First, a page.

Evaluation of soybean expellers fed to growing pigsEvaluation of soybean expellers fed to growing pigs
Is there a difference in nutritional value between conventional SBE and Photoseed SBE when fed to growing pigs?
March 23, 2023
New varieties of soybeans have been developed to increase production yields and nutritional values. However, improving yields often results in sacrificing the nutritional quality of the soybeans or vice versa. Photoseed soybeans was developed as a new soybean variety to improve both aspects. This technology consists of genetically modifying the plant to increase carbon capture; carbon is then stored as oil bodies in green tissue. The continuous carbon fixing cycles enhance photosynthesis and may also promote higher nitrogen fixation by rhizobia, which results in increasing protein content in the seeds. In addition, the production increases concentration of oil in Photoseed up to 18% and protein production may be increased by 3% per acre.
To our knowledge, there is no information on the nutritional value of the soybean expellers produced from the new soybean variety. Therefore, three experiments were conducted to test the hypothesis that the standardized ileal digestibility of AA, concentration of metabolizable energy, and the standardized total tract digestibility of P are not different between conventional SBE and Photoseed SBE when fed to growing pigs.
Experiment 1: SID of AA
In Exp. 1, nine barrows (30.0 ± 1.5 kg) with a T-cannula at the distal ileum were allotted to a triplicated 3 × 3 Latin Square design with three diets and three periods in each square. An N-free diet and two diets containing conventional or Photoseed SBE were used (Table 1).
1.Phytate-P was calculated by multiplying the analyzed phytate by 0.282; nonphytate-P was calculated as the difference between total P and phytate-P.
Pigs were housed individually in fully slatted pens and ileal digesta were collected on day 6 and 7 of each period. Ileal digesta samples were lyophilized, ground and analyzed for AA, and the SID of AA was calculated. Results from Exp. 1 indicated that the SID of Lys was not different between the 2 SBE sources, but the SID of other indispensable AA were greater or tended to be greater in conventional SBE compared with Photoseed SBE (Table 2). It is possible that the greater concentration of trypsin inhibitors that were observed in the Photoseed SBE resulted in the reduced SID of AA. However, the concentration of standardized ileal digestible AA, which was calculated by multiplying the analyzed AA in each source of SBE by digestibility values, were not different between the two sources with the exception that Photoseed SBE had greater concentration of digestible Arg, Lys, Met and Trp compared with conventional SBE.
Experiment 2: Concentration of ME
In Exp. 2, 30 pigs (18.3 ± 1.3 kg) were randomly allotted to three diets containing corn, corn and conventional SBE, or corn and Photoseed SBE as energy sources. Pigs were housed in metabolism crates and feces and urine were separately collected for 4 d after 5 d of adaptation. Feces and urine were analyzed for gross energy and concentrations of digestible energy and ME were calculated in each diet. Results from Exp. 2 indicated that concentrations of DE and ME were not different between the two sources of SBE if expressed on an as-is basis (Table 3). On a DM basis, concentration of DE in Photoseed SBE tended to be greater than in conventional SBE, but ME was not different between the two sources of SBE.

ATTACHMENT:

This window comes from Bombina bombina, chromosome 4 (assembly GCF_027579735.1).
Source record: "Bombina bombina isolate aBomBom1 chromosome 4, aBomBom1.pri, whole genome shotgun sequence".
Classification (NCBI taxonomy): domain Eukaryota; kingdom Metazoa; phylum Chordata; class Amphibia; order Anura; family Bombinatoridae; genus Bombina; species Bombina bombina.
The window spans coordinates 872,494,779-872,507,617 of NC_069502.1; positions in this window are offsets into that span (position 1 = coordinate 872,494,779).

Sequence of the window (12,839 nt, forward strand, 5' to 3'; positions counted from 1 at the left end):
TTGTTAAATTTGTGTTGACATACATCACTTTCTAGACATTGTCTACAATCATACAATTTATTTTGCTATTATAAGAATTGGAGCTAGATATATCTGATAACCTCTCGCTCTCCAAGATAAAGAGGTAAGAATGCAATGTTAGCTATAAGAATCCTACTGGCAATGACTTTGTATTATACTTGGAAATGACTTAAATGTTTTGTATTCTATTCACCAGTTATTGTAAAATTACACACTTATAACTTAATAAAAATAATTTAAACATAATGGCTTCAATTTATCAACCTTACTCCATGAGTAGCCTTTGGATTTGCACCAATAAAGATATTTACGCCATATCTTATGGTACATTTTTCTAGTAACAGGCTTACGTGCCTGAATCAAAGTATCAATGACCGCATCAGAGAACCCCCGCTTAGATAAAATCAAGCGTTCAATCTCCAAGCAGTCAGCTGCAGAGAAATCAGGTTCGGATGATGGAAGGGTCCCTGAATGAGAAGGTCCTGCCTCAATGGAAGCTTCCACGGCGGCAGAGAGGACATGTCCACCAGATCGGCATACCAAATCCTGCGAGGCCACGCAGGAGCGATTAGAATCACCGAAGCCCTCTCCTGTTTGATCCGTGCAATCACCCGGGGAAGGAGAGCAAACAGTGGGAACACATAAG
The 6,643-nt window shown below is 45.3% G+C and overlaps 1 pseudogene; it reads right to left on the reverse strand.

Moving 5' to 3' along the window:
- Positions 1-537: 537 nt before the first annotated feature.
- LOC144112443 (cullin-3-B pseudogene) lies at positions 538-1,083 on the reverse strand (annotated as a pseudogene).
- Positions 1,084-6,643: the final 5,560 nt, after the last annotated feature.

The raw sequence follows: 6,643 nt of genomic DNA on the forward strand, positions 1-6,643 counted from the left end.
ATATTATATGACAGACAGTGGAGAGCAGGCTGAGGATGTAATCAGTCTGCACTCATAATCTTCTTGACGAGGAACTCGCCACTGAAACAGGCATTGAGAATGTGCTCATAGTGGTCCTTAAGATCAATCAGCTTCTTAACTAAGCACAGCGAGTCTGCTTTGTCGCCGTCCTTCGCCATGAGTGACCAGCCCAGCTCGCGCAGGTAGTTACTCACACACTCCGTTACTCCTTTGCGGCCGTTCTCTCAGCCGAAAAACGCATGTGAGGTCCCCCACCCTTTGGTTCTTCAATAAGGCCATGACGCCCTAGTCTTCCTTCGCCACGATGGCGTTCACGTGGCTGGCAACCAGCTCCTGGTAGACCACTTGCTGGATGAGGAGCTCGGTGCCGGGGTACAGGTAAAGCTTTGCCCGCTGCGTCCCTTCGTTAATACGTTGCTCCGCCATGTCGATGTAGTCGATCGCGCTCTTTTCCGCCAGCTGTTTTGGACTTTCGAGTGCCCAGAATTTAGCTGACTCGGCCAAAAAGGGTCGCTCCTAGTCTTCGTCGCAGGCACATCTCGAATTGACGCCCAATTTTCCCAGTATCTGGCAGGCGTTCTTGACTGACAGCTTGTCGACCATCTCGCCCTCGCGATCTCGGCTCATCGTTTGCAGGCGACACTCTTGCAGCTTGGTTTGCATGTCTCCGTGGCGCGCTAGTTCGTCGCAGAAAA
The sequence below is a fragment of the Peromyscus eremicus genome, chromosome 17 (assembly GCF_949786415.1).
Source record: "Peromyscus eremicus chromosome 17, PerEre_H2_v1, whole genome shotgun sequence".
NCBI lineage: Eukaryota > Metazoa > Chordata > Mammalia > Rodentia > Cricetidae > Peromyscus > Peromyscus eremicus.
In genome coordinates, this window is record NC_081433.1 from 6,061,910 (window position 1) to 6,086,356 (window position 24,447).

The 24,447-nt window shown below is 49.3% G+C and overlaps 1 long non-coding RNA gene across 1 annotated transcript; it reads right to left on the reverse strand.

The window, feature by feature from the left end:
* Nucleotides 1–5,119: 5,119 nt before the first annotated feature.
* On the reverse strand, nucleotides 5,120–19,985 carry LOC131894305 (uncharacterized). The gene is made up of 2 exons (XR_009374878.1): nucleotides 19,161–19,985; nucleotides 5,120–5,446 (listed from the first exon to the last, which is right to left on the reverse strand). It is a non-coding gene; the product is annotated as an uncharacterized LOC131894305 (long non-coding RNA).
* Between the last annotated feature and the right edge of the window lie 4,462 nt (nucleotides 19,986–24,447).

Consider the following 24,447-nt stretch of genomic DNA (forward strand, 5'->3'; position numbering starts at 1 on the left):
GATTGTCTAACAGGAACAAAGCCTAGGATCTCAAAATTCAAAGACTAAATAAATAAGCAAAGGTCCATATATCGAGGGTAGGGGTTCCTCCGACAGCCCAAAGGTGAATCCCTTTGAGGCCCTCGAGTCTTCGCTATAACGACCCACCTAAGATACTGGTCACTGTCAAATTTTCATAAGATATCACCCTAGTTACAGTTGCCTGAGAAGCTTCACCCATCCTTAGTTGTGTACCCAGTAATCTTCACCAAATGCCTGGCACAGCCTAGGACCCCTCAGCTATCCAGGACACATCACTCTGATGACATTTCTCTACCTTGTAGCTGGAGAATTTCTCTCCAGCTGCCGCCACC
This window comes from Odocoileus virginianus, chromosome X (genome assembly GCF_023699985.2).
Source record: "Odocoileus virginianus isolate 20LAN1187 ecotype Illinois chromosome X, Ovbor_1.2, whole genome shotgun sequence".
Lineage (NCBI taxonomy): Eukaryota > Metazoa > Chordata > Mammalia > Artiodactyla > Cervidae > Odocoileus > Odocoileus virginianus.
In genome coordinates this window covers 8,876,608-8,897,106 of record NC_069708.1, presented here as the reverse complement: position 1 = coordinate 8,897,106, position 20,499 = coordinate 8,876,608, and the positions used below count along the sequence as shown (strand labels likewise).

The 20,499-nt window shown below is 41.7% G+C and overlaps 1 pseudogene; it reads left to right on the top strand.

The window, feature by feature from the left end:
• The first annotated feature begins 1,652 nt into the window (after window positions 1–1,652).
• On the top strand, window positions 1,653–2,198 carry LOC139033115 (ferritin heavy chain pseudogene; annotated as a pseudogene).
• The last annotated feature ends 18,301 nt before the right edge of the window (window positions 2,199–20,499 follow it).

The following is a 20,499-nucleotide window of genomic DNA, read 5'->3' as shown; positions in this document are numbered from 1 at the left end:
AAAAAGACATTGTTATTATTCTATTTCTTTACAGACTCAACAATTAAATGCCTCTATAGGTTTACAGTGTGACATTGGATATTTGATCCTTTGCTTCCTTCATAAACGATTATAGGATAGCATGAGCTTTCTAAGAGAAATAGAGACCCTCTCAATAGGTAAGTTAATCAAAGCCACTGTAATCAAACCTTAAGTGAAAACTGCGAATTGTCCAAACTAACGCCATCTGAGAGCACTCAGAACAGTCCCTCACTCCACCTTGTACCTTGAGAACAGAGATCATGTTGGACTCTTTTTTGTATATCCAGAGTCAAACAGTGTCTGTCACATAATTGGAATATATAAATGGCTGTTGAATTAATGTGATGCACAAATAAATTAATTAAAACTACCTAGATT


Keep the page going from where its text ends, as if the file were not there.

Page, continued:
Experiment 3: STTD of P
In Exp. 3, 48 barrows (12.0 ± 1.6 kg) were allotted to six diets containing two sources of SBE (i.e., conventional vs. Photoseed) and three levels of microbial phytase (i.e., 0, 500 or 1,000 units/kg). Pigs were housed in metabolism crates and feces were collected quantitatively for 4 d after 5 d of adaptation. Fecal samples were dried and analyzed for P and the STTD of P was calculated. Results from Exp. 3 indicated that there was no interaction between SBE source and increasing phytase in the diets fed to pigs (Table 4). Increasing phytase in the diets linearly increased the STTD of P in both sources. The STTD of P in Photoseed SBE tended to be greater compared with conventional SBE, which was mostly a results of the increase in the STTD of P in the Photoseed SBE diet containing phytase at 500 unit/kg.
In summary, Photoseed SBE contained more nutrients and less fiber compared with conventional SBE. The concentrations (g/kg) of standardized ileal digestible AA were not different between the two sources for most AA but concentrations of Arg, Lys, Met and Trp, were greater in the Photoseed SBE compared with the control SBE. The Photoseed SBE also tended to contain more ME and to have greater STTD of P than conventional SBE. It is concluded that if Photoseed SBE is included in diets for pigs instead of conventional SBE, the nutritional value of the diet will not be compromised and may be slightly increased.
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